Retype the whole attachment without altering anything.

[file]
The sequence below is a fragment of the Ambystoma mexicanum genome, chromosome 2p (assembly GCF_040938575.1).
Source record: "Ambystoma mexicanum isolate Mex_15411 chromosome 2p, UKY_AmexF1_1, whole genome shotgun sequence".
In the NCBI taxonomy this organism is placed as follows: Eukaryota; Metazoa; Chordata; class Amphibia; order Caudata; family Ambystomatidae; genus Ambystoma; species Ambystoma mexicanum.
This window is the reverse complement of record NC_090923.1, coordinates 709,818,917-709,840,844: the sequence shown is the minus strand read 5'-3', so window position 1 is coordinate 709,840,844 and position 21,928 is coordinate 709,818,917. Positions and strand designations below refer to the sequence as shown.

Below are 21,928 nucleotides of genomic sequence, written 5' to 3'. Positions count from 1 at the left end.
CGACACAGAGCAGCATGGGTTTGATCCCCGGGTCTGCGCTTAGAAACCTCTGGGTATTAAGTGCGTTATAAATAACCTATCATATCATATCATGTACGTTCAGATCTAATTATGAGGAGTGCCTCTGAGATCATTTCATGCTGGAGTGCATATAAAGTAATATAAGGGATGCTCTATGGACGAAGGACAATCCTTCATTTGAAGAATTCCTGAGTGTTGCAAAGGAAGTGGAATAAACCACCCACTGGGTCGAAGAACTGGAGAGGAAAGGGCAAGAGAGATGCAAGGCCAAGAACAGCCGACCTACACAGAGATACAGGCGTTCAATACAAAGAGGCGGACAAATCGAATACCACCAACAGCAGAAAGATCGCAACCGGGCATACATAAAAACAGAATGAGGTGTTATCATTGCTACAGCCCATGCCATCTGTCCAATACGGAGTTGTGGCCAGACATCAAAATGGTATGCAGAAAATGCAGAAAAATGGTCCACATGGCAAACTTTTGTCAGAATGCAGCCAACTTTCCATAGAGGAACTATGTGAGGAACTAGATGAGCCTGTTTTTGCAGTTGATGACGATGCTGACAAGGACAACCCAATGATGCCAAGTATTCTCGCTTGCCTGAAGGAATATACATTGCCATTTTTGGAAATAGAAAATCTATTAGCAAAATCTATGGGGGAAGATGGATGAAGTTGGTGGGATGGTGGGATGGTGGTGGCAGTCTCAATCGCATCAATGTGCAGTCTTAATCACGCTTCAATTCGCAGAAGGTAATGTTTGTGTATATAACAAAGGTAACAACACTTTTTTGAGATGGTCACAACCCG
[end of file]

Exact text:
The sequence below is a fragment of the Ambystoma mexicanum genome, chromosome 2p (assembly GCF_040938575.1).
Source record: "Ambystoma mexicanum isolate Mex_15411 chromosome 2p, UKY_AmexF1_1, whole genome shotgun sequence".
In the NCBI taxonomy this organism is placed as follows: Eukaryota; Metazoa; Chordata; class Amphibia; order Caudata; family Ambystomatidae; genus Ambystoma; species Ambystoma mexicanum.
This window is the reverse complement of record NC_090923.1, coordinates 709,818,917-709,840,844: the sequence shown is the minus strand read 5'-3', so window position 1 is coordinate 709,840,844 and position 21,928 is coordinate 709,818,917. Positions and strand designations below refer to the sequence as shown.

Below are 21,928 nucleotides of genomic sequence, written 5' to 3'. Positions count from 1 at the left end.
CGACACAGAGCAGCATGGGTTTGATCCCCGGGTCTGCGCTTAGAAACCTCTGGGTATTAAGTGCGTTATAAATAACCTATCATATCATATCATGTACGTTCAGATCTAATTATGAGGAGTGCCTCTGAGATCATTTCATGCTGGAGTGCATATAAAGTAATATAAGGGATGCTCTATGGACGAAGGACAATCCTTCATTTGAAGAATTCCTGAGTGTTGCAAAGGAAGTGGAATAAACCACCCACTGGGTCGAAGAACTGGAGAGGAAAGGGCAAGAGAGATGCAAGGCCAAGAACAGCCGACCTACACAGAGATACAGGCGTTCAATACAAAGAGGCGGACAAATCGAATACCACCAACAGCAGAAAGATCGCAACCGGGCATACATAAAAACAGAATGAGGTGTTATCATTGCTACAGCCCATGCCATCTGTCCAATACGGAGTTGTGGCCAGACATCAAAATGGTATGCAGAAAATGCAGAAAAATGGTCCACATGGCAAACTTTTGTCAGAATGCAGCCAACTTTCCATAGAGGAACTATGTGAGGAACTAGATGAGCCTGTTTTTGCAGTTGATGACGATGCTGACAAGGACAACCCAATGATGCCAAGTATTCTCGCTTGCCTGAAGGAATATACATTGCCATTTTTGGAAATAGAAAATCTATTAGCAAAATCTATGGGGGAAGATGGATGAAGTTGGTGGGATGGTGGGATGGTGGTGGCAGTCTCAATCGCATCAATGTGCAGTCTTAATCACGCTTCAATTCGCAGAAGGTAATGTTTGTGTATATAACAAAGGTAACAACACTTTTTTGAGATGGTCACAACCCG